Solar radiation

Starting date:
1-4-2004

Status:
Running

Instrumentation and calibration: Solar radiation (wavelength: 350 – 1100 nm) and UV-B (wavelengths: 280-315 nm) are respectively measured by a commercial silicon cell pyranometer (Skye SKS110) and a silicon photodiode (Skye SKU 430), respectively. Calibrations were performed by factory against a WMO secondary standard pyranometer (for Skye SKS110) and against the National Physical Laboratory UK reference standard lamp (for for Skye SKU 430). These sensors are mounted on the highest point of the ICO-OV roof.

Project affiliation (s)
Present: ACTRIS-2
Past: CEOP, SHARE, OZOMONT

Related research programmes

  • Tropospheric background condition
  • Long-range transport
  • Saharan dust transport
  • Polluted air-masses
  • Why is this research important?
    This research is important because solar radiation is a key parameter to define climate and also play a role in defining the chemical properties of the troposphere partially contributing in triggering photochemical reactions of important compounds (e.g. NO2). Moreover, solar radiation data can be used to evaluate the presence/development of clouds, thus providing important meteorological information for the interpretation of atmospheric compounds behaviours. Interactions with mineral aerosol from North Africa deserts or black carbon from combustion sources can strongly influence the radiative flux at the surface, thus leading to large radiative forcings.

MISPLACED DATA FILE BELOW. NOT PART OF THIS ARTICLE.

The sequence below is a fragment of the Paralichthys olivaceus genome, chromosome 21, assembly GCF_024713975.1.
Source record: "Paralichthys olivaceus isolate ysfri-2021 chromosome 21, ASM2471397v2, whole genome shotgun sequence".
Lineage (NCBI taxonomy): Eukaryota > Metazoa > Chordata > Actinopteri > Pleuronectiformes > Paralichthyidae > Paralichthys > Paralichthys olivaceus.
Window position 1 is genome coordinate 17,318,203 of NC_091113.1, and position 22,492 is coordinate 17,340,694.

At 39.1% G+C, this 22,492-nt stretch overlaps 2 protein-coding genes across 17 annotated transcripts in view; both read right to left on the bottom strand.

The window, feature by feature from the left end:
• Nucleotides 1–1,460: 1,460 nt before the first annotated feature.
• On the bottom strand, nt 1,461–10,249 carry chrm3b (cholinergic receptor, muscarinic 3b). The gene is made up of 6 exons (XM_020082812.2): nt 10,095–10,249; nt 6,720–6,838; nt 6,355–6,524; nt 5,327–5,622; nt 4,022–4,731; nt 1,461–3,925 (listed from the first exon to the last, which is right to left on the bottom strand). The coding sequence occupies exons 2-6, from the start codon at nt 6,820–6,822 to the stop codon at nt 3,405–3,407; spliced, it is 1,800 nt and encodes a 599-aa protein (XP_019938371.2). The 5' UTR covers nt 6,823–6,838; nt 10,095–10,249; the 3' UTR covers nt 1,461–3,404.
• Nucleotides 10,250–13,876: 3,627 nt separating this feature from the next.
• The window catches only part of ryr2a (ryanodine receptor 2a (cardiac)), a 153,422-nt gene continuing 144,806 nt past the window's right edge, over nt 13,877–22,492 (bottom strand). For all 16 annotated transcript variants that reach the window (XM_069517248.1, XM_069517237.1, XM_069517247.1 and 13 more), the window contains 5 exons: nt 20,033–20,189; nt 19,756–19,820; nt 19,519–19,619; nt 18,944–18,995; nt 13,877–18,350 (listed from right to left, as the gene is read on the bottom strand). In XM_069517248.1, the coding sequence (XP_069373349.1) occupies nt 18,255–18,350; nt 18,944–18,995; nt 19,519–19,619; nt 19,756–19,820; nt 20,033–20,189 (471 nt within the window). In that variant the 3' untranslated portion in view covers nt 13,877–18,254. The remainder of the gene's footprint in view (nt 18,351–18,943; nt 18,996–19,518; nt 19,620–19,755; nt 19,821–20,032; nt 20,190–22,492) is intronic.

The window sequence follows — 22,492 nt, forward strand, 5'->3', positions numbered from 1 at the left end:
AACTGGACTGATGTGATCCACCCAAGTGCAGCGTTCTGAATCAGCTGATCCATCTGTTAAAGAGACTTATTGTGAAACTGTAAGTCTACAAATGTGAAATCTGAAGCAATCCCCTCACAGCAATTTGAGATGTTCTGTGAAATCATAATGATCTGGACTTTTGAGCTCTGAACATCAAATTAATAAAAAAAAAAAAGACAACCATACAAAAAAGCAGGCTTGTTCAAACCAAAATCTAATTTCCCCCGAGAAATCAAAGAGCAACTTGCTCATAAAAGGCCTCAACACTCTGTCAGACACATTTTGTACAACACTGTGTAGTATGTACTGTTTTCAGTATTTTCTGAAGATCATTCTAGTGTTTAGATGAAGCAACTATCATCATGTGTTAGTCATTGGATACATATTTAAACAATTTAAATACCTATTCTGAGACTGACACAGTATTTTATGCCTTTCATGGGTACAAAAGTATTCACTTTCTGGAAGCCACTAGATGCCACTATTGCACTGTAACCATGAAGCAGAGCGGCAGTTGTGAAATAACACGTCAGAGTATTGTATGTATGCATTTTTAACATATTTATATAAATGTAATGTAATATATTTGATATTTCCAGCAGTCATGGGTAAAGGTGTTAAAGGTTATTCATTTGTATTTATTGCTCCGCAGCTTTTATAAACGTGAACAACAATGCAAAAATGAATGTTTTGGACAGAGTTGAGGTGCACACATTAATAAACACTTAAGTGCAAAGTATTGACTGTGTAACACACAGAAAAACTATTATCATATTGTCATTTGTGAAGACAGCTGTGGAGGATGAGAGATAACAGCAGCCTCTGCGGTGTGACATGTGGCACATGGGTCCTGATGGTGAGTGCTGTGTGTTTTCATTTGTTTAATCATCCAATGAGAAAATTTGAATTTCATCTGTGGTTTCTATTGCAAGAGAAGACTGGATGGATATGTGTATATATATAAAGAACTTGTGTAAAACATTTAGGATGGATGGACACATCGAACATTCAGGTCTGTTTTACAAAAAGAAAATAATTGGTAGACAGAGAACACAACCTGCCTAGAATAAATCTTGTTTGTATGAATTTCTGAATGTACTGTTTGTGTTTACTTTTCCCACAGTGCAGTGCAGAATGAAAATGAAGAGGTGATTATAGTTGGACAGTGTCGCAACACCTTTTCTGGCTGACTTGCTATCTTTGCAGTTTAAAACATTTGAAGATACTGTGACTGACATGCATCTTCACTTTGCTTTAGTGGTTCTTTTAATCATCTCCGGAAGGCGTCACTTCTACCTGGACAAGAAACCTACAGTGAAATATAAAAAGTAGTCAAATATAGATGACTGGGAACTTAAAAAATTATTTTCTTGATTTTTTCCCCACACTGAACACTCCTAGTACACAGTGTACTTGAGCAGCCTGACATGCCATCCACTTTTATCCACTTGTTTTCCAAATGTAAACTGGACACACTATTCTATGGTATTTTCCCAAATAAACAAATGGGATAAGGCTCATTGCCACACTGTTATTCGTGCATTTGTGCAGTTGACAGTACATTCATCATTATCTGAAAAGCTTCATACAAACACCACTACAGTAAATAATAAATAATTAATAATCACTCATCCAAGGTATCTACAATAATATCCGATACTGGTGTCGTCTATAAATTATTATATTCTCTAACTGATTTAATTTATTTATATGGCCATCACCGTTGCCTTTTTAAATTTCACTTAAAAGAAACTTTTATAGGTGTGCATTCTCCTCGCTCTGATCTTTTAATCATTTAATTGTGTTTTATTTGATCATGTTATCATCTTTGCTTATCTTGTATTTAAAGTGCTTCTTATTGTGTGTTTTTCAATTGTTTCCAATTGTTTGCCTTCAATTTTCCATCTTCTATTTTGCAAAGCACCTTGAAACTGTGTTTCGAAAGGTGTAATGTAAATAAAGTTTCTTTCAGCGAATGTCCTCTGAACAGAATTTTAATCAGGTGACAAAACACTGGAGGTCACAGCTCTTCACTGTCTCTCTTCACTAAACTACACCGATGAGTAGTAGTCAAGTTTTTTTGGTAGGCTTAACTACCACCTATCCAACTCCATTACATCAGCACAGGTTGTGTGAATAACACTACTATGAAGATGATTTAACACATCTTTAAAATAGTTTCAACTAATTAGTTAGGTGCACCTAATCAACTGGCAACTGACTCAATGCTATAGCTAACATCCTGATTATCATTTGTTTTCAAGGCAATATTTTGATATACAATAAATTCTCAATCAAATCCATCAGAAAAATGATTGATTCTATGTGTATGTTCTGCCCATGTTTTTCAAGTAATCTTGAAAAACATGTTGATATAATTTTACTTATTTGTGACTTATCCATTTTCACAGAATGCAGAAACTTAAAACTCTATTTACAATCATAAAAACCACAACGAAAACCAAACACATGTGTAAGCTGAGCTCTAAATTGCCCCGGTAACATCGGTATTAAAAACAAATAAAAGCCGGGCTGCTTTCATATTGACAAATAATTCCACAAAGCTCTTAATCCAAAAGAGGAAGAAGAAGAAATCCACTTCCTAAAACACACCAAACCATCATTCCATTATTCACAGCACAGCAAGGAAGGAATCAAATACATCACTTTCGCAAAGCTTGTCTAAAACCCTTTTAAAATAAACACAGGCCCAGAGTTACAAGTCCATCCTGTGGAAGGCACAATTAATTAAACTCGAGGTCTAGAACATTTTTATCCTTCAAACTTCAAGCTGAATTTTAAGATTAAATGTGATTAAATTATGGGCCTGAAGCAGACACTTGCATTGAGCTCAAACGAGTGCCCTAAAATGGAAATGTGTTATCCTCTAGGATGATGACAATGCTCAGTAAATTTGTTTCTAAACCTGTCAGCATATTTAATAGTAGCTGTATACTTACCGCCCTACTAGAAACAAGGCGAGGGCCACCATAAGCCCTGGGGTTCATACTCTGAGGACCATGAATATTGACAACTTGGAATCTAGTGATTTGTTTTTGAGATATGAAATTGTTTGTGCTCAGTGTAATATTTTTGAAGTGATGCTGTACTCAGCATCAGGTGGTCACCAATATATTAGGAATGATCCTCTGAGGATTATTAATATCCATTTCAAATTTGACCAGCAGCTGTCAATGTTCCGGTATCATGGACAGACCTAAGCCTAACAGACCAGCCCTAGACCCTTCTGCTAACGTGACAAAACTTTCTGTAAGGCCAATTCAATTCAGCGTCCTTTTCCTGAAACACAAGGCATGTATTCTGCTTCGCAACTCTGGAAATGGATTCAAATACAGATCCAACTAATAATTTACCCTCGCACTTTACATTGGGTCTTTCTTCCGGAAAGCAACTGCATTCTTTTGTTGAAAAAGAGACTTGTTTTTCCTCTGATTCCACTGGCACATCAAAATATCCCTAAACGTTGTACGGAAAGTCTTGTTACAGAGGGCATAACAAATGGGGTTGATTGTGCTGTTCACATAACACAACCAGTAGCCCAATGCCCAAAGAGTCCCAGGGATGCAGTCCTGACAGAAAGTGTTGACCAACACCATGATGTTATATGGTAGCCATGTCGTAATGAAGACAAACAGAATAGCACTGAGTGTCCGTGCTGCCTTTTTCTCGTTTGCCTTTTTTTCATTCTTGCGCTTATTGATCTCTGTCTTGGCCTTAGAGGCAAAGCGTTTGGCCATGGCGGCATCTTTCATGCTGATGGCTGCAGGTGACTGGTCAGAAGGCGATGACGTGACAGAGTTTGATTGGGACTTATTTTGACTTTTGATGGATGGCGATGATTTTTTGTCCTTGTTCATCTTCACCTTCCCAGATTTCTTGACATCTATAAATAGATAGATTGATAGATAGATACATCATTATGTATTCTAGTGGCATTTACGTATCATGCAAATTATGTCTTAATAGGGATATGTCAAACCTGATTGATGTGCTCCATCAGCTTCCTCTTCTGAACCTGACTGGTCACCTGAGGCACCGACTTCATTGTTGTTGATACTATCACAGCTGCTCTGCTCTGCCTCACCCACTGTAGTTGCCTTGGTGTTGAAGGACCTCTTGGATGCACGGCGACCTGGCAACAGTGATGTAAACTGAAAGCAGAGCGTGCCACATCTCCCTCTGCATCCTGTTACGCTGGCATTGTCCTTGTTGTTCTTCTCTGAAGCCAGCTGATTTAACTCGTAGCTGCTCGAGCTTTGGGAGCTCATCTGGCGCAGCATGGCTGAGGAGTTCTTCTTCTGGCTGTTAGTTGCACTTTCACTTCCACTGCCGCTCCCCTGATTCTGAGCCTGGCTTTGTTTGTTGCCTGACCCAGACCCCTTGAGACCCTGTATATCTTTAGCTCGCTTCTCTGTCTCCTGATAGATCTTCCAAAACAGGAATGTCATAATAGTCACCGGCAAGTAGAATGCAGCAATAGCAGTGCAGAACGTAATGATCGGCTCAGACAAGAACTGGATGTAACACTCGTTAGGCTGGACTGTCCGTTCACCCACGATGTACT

In particular, UV-B radiation is highly energetic. Even if most part of UV-B is shielded in the stratosphere by the O3 layer, a fraction still reach Earth surface. High levels of UV-B can be harmful for ecosystems and human health. Moreover, UV-B radiation is fundamental in determining the oxidative properties of the troposphere by leading O3 photo-dissociation and thus determining OH levels.

    Quick look
    At ICO-OV noon, total solar radiation and UV-B were respectively characterised by average values of 457 ± 280 W m-2 and 0.82 ± 0.56 W m-2 during the period 2005 – 2009. On average, maximum average values are reached in July (641 ± 281 W m-2 and 1.33 ± 0.57 W m-2, respectively), while the lowest values (230 ± 153 W m-2 and 0.26 ± 0.14 W m-2, respectively), are observed in December.

    Time-series of local noon total solar radiation and UV-B for year 2008 at ICO-OV.



    Where can I find the data?
    By direct request to: p [dot] cristofanelliatisac [dot] cnr [dot] it

    Organization (s):
    ISAC-CNR
    Via Gobetti 101, I-40129, Bologna
    www.isac.cnr.it

    Contact persons:
    Dr. Paolo Bonasoni
    e-mail: p [dot] bonasoniatisac [dot] cnr [dot] it,
    phone: +39 051 6399590
    Dr. Paolo Cristofanelli
    e-mail: p [dot] cristofanelliatisac [dot] cnr [dot] it
    phone: +39 051 6399597